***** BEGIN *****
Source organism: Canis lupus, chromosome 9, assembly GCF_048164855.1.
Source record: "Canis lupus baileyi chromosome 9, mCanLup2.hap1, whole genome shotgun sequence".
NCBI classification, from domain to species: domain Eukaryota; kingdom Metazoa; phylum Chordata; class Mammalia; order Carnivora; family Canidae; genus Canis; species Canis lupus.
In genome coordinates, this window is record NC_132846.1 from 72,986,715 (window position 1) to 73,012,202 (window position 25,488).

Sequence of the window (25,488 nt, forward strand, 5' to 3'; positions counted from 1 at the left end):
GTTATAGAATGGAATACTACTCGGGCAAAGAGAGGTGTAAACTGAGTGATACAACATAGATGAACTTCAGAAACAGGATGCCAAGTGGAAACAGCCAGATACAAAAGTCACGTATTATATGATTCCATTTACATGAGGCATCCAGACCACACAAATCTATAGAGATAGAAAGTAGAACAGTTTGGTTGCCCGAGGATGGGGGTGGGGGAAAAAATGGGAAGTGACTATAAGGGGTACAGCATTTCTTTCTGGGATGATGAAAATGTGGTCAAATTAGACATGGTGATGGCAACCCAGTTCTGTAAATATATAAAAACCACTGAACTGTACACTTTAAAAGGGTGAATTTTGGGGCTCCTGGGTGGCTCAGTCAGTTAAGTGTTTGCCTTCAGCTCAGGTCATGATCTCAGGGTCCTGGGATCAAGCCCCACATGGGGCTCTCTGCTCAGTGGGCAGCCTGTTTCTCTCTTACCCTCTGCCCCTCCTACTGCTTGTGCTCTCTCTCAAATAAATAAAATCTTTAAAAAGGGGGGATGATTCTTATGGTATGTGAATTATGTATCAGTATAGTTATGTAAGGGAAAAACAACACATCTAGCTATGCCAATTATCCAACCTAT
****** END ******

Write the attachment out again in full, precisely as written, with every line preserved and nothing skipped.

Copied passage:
Source organism: Canis lupus, chromosome 9, assembly GCF_048164855.1.
Source record: "Canis lupus baileyi chromosome 9, mCanLup2.hap1, whole genome shotgun sequence".
NCBI classification, from domain to species: domain Eukaryota; kingdom Metazoa; phylum Chordata; class Mammalia; order Carnivora; family Canidae; genus Canis; species Canis lupus.
In genome coordinates, this window is record NC_132846.1 from 72,986,715 (window position 1) to 73,012,202 (window position 25,488).

Sequence of the window (25,488 nt, forward strand, 5' to 3'; positions counted from 1 at the left end):
GTTATAGAATGGAATACTACTCGGGCAAAGAGAGGTGTAAACTGAGTGATACAACATAGATGAACTTCAGAAACAGGATGCCAAGTGGAAACAGCCAGATACAAAAGTCACGTATTATATGATTCCATTTACATGAGGCATCCAGACCACACAAATCTATAGAGATAGAAAGTAGAACAGTTTGGTTGCCCGAGGATGGGGGTGGGGGAAAAAATGGGAAGTGACTATAAGGGGTACAGCATTTCTTTCTGGGATGATGAAAATGTGGTCAAATTAGACATGGTGATGGCAACCCAGTTCTGTAAATATATAAAAACCACTGAACTGTACACTTTAAAAGGGTGAATTTTGGGGCTCCTGGGTGGCTCAGTCAGTTAAGTGTTTGCCTTCAGCTCAGGTCATGATCTCAGGGTCCTGGGATCAAGCCCCACATGGGGCTCTCTGCTCAGTGGGCAGCCTGTTTCTCTCTTACCCTCTGCCCCTCCTACTGCTTGTGCTCTCTCTCAAATAAATAAAATCTTTAAAAAGGGGGGATGATTCTTATGGTATGTGAATTATGTATCAGTATAGTTATGTAAGGGAAAAACAACACATCTAGCTATGCCAATTATCCAACCTAT